Confidence in SMEs Surges in Q1 as Almost Half Expect an Increase in Sales
48% of small and medium sized businesses predict a rise in sales in Q2
Data from the latest SME Confidence Tracker shows that SMEs have climbed four percent in the Confidence Index, now at 61.3%. With almost half of SMEs (48%) expecting higher sales in Q2, it appears that small and medium sized enterprises are concentrating on getting back to business in a bullish fashion. The Tracker reports the highest level of sales optimism since the EU referendum took place in June last year.
It’s not only confidence that’s on the up. There has also been an uptick of business investment in Q1 following the low of Q4 2016, which experienced an average planned investment decrease of over 50% from the previous quarter. Average planned investment in SMEs rose 14% to £56,040 in Q1 from the past quarter, with 20% of SMEs that had invested citing the reason for planned capital expenditure was to replace deteriorated technology or equipment. According to our findings, SME investment is being driven by rising levels of domestic and overseas competition and furthermore, it’s unsurprisingly evident that businesses are looking to increase levels of efficiency also.
Unlike the statistics before, not all increases are trending in the right direction. Although confidence is back on the up and sales outlook is buoyant, the amount of bad debt that SMEs are subject to has increased quarterly. In Q1, small and medium sized businesses wrote off £16,795 on average in the past 12 months, an increase of 8% on Q4. Since Q2 2016, bad debt has risen by 42% and almost a third (30%) of SMEs have had to write off debt in the last 12 months.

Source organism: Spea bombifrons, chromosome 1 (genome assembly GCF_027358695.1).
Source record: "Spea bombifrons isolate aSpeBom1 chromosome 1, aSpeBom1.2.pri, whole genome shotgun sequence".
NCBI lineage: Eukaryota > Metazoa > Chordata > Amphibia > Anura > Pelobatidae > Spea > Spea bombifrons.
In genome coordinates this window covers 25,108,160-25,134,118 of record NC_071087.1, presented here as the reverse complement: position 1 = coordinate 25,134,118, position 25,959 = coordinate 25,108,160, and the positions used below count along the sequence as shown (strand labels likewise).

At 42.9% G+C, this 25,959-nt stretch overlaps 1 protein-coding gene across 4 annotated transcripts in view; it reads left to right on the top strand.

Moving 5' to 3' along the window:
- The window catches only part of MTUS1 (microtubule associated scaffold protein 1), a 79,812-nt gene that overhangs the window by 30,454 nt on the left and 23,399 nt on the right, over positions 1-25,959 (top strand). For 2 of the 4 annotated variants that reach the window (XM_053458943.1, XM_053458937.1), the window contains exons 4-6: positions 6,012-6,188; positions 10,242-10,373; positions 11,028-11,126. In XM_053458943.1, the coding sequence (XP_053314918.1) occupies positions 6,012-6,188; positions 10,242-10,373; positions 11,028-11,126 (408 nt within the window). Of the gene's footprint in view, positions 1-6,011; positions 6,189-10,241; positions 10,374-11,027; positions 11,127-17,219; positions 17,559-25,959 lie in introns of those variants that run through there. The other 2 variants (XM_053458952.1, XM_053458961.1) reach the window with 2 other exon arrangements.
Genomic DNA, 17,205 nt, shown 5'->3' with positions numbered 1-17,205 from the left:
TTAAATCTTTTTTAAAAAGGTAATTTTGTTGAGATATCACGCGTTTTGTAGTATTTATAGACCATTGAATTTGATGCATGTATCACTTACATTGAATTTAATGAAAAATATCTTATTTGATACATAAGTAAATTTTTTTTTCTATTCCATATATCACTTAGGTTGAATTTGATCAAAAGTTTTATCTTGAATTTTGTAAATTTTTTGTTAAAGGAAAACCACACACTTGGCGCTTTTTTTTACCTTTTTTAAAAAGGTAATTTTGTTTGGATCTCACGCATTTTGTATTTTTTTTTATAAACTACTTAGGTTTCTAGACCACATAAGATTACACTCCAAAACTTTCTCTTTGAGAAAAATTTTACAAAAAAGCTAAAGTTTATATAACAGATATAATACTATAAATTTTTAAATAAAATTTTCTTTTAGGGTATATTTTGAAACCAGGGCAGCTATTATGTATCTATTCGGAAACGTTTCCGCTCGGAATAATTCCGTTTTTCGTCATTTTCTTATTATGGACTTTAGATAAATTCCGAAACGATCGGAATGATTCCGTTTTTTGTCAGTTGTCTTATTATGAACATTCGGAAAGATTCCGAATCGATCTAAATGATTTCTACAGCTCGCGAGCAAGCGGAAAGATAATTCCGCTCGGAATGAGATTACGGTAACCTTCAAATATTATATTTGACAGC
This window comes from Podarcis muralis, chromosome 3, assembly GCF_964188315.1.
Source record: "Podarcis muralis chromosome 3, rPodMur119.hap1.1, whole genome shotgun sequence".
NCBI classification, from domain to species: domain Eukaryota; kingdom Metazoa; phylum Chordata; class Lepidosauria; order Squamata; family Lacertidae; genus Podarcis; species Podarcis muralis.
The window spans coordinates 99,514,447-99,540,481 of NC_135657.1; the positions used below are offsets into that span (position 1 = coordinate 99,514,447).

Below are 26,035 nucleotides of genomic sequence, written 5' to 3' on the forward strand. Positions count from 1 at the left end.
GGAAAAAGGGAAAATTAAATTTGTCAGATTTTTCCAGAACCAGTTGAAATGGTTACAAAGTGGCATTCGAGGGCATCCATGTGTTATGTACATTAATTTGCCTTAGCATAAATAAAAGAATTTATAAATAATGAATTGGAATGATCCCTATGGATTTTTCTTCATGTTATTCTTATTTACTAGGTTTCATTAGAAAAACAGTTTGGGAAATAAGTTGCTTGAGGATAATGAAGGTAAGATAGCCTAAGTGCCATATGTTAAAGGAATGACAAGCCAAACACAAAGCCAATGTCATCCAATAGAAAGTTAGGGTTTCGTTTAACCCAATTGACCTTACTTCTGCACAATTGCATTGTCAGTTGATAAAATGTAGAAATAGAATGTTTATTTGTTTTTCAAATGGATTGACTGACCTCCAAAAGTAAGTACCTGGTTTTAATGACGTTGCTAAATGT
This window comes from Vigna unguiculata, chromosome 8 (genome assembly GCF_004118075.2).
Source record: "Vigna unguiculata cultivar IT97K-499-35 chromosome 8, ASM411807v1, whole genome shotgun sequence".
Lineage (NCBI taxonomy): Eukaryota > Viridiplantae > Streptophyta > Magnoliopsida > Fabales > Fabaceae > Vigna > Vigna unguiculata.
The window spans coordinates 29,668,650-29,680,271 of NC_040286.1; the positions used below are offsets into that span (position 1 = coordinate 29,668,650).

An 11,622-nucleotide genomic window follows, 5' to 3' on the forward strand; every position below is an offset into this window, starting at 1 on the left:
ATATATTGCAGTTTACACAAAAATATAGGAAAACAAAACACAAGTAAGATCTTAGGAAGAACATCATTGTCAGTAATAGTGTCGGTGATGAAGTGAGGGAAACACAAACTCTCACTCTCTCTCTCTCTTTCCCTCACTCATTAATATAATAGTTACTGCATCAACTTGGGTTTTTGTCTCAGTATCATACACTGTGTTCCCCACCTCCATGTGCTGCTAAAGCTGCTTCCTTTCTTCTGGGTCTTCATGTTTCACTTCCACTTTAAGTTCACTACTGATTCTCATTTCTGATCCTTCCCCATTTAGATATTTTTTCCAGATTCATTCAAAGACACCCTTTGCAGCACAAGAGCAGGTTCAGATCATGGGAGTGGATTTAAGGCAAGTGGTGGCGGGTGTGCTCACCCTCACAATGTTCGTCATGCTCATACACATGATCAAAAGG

Coupled with bad debt, late payments continue to prove problematic for SMEs. On average, it takes 37 days to receive payment. The crippling nature of late payments continues resonates with businesses across the UK. There are also regional ‘hotspots’ of late payment and bad debt according to our findings, with West Midlands SMEs bearing the brunt of both of these factors. On average, these businesses wait 41 days for payments, four days above the national average. Trends can also be traced to industry also, with the transport sector waiting the least time on average (34 days) for payment and wholesalers the most (39 days).
SMEs have generally welcomed political change and have taken it in their stride, especially as there has been two referendums and a general election within the last three years alone. On June 8th, businesses will be tested once again with the snap election that Theresa May announced on April 18th, and it’ll be interesting to see if SMEs will continue their rise in confidence and momentum in our research next quarter. Small business has found its feet again in Q1, although we’ll have to look closely at the SME community after the election results to see if these positive statistics can continue throughout the remainder of this year.
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